$703 Million Granted to Improve Port Infrastructure Across the Country
Announced late last week the US DOT made public that they will be funding 41 projects across 22 states and the American Samoa. $703 million will be distributed across these projects to support infrastructure in hopes to aid in alleviating some of the supply chain back up, create clean energy to reduce emissions produced by these ports, increase offshore wind power, and ultimately create new workforce opportunities in these areas. 60% of the funds will be used towards historically disadvantaged communities.
Alaska is being granted $112 million across 4 projects. The senator of Alaska stated, “As I often say, Alaska is a resource-rich but infrastructure-poor state. The Port of Alaska is critical for Alaska’s supply chain and America’s national security,” She later stated, “These infrastructure improvements will provide several Alaska communities with the ability to safely and efficiently transport goods to and from their communities, benefitting both local communities and the national supply chain.” Infrastructure and food insecurity has been a problem across the state. With the aid of the projects and improvement, this can potentially lighten, pushing them a step forward towards a solution.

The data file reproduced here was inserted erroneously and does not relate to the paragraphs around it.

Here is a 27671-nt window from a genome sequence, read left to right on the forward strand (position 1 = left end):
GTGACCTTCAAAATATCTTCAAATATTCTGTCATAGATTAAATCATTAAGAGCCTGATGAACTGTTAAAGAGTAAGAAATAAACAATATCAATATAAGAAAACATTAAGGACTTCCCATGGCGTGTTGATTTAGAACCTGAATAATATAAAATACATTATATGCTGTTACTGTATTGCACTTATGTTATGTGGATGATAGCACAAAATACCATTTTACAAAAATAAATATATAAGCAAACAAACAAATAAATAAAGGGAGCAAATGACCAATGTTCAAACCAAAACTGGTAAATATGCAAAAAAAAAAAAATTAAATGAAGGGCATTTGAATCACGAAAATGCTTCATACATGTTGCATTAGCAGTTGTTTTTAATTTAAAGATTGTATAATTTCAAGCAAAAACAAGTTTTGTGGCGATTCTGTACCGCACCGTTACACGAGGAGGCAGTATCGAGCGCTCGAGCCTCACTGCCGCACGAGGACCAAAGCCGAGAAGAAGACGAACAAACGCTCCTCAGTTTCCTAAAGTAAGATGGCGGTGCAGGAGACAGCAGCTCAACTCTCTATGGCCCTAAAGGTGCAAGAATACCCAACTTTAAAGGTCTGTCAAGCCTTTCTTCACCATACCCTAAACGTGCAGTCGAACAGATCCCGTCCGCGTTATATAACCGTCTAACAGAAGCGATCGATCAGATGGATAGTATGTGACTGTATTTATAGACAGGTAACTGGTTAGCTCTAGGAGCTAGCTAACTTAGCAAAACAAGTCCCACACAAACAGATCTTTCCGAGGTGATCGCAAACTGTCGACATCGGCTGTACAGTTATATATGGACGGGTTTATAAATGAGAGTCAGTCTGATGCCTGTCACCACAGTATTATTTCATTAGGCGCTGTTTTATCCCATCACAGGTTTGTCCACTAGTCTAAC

California is another top recipient of these grants and plan to use these funds across 6 projects. As seen in headlines since 2021, California ports have been notorious for being congested. The sense of urgency to help California and its ports will unequivocally be helped through these funds. Aside from using the funds for capacity issues, they will also be using $30.1 million towards implementing electric tractors and phasing out diesel tractors.
Just as Alaska and California will benefit greatly from these funds so will the other 20 recipients of these grants. The Biden administration have taken initiative in prioritizing the nations ports and supply chain terminals with an overall bigger picture of aiding with clean air and the benefit of the surrounding communities in mind.